Edwin’s sketches of Nelson

Edwin Harris sketched his Nelson environs for over thirty years after settling there with his family in 1861. Nelson Provincial Museum holds a number of Edwin’s oil and watercolour landscapes, and Harris descendants hold two sketchbooks likely to contain studies for some of his finished paintings. We present below a preview of pages from the sketchbook now owned by Roseanne Cranstone of Whanganui. As summer arrives, we plan to upload images of both sketchbooks (the other one belongs to Godfrey and Judith Briant, Marton), so that Nelsonians and others can get a look at how Edwin represented town and country, coast and inland, peopled and unpeopled scenes that became working drawings for further development. Sometimes it is possible to identify a place (Nelsonians please help!) and occasionally Edwin himself identifies and dates a sketch. Both sketchbooks are well-worn and clearly accompanied the artist as he walked, drove or travelled by boat and train to local destinations. By comparing the sketchbooks with existing paintings, we hope to bring Edwin Harris’s Nelson career into focus as part of our interest in the Harris family artmaking.

1. Edwin Harris sketchbook. Collection of Roseanne Cranstone, Whanganui, NZ.
2. Pencil study of Nile Street East.

The above sketch was likely a study for Edwin’s painting ‘Dr. Locking’s House, Nile St East’ held at the Nelson Provincial Museum.

3. Does this pencil sketch show Emily and two of her sisters in a local park?
4. Two water colour sketches. Left: is this the Maitai river behind town? Right: ‘Bell Grove April 1886.’

Edwin’s dating of his watercolour of Bell Grove leads us straight to Emily’s 1886 diary. There we find out who went with Edwin on a holiday excursion to the well-known property once owned by the Bell and Morrison families:

Easter Monday. Father & Frances went by train to Bell Grove. Ellen staying at the Brownings, I stayed at home all day, partly because I was afraid to leave the house, partly because my back ached so, I thought I couldn’t sit in the train so long. Then it was just like my inconsistency to put up a shelf in the dining room over the door nearly up to the ceiling. I had had the shelf made, but the putting it up, no easy matter, first it was an inch too long, & I had to saw it off, then it was so heavy I could hardly lift it, then I could not put the screws quite in, & lastly after I had done it all & came down the steps to admire it, I found that after most careful measurement it was not level because the ceiling slanted down a little at one side, so I had to take it down again & allow for the ceiling not being level. I was quite exhausted when it was done, so I had my solitary dinner, after which it took me all the afternoon to stow away a lot of papers & pamphlets on the shelf, in front of them I put a neat row of books so that I think it is not only useful but does not look amiss. Anyone would wonder why I should spend my holiday doing all this but the fact is I could not have done it any other day, & if I got a man to do it the others would have been sure to object to its being put there. As it was no one noticed it for some time & then father said, ‘Oh, that’s where you put your shelf is it’. I was as tired as if I had been to Bell Grove. (26 Apr 1886)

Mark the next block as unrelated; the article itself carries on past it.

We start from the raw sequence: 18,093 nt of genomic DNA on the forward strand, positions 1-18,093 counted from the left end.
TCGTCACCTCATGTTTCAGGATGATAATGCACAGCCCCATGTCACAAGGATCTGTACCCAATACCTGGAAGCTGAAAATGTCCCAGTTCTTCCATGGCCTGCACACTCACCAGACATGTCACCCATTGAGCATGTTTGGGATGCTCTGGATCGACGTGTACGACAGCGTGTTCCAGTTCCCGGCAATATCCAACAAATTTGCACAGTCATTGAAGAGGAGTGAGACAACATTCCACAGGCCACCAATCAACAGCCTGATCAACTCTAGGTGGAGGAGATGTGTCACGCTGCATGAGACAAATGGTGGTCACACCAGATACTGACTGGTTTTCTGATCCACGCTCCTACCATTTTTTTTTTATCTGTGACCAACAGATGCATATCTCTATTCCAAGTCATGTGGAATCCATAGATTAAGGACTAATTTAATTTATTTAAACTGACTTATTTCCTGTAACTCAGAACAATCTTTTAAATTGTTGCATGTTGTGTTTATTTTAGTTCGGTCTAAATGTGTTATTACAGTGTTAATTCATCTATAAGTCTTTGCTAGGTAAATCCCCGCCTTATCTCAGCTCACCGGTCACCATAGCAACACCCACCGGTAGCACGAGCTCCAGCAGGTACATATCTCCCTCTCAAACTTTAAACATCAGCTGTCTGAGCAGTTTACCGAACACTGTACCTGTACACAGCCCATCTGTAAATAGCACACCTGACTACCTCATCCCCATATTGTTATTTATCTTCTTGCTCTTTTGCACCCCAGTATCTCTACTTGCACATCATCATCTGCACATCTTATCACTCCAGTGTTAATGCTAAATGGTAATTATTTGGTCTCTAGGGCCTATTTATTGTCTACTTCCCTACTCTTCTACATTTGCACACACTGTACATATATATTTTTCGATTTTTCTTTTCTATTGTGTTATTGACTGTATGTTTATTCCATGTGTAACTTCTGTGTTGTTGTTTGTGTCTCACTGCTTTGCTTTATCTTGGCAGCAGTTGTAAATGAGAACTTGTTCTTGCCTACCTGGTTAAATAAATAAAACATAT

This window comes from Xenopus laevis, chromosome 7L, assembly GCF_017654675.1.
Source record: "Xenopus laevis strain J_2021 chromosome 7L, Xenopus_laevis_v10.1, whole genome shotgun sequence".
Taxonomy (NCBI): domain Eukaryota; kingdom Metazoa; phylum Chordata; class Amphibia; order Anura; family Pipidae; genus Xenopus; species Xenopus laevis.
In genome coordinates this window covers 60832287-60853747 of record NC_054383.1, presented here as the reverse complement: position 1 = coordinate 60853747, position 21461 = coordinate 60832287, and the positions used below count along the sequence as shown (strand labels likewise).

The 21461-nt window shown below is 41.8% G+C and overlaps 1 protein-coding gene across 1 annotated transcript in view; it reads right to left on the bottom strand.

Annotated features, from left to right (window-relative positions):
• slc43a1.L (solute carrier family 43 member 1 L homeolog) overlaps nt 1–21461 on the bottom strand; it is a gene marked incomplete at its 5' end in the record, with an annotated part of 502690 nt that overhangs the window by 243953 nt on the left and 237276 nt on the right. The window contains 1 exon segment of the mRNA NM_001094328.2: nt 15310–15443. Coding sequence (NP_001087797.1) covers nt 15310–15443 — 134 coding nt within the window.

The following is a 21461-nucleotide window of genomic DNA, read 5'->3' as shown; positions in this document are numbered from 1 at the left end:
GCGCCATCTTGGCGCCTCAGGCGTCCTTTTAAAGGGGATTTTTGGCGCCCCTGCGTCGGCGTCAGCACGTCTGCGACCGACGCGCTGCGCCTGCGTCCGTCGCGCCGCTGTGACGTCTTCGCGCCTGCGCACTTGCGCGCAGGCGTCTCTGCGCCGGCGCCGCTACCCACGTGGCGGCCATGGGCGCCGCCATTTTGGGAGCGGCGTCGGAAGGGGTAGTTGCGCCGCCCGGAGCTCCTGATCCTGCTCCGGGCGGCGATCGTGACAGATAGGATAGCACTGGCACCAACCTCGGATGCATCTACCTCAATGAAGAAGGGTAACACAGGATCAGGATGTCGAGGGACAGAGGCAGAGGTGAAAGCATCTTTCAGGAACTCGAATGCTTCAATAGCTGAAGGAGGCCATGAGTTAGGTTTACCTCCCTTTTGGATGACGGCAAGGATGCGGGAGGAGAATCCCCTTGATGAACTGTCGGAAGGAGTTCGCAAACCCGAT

The Colonist extends our view of Edwin (aged 80) and Frances (44) on the train to and from Bell Grove / Belgrove:

The experiment of running a cheap excursion train to Belgrove and back proved, at any rate, from a Railway point of view, an unqualified success. At ten o’clock yesterday morning the longest single train which has yet left the Nelson Station started for Belgrove, but though every available carriage was utilised, the 600 passengers were so crowded that although they appeared to be in excellent spirits, this was certainly not because they were enjoying comfort. A short time back, after much difficulty, an addition was made to the rolling stock on the local line, and but for that addition many of those who went down to the Station yesterday morning could not have been carried. However the success of the experiment made yesterday was so pronounced, that we hope similar excursions will be frequently announced in the future for they not only enable many to enjoy a pleasant outing who otherwise would not be disposed to leave Town, but must add considerably to the earnings of the line. On the arrival of the excursion train at Belgrove yesterday, many of the passengers walked up Spooner’s Range, from which a beautiful view is obtainable, whilst others picniced in the bush or strolled in the vicinity of Fox Hill. The return train left Belgrove at five o’clock, but having to pick up passengers by the ordinary trains, additional carriages had to be attached, and when the train came in it was packed completely. On the return journey the want of carriage accommodation was more keenly felt, for there was no standing room even in either carriages or trucks, and many were left behind at the several stations and had to come in by the latter train. The inconvenience and danger of having to ride in trucks was also made manifest, for all those who thought themselves fortunate enough to gain admission to the trucks were greatly inconvenienced by the smoke from the engines, whilst in three cases that we heard of sparks ignited the dresses of ladies. No doubt yesterday was an exceptional day on the railway, but after making ample allowance for this, it is evident that more rolling stock is necessary before the Railway Manager can provide for public requirements at holiday times, and we trust that additional carriages will at once be provided. The local manager and his staff did all that was possible on their part to make things go smoothly. (27 apr 1886)

Lead writer: Michele Leggott
Research support: Makyla Curtis, Betty Davis

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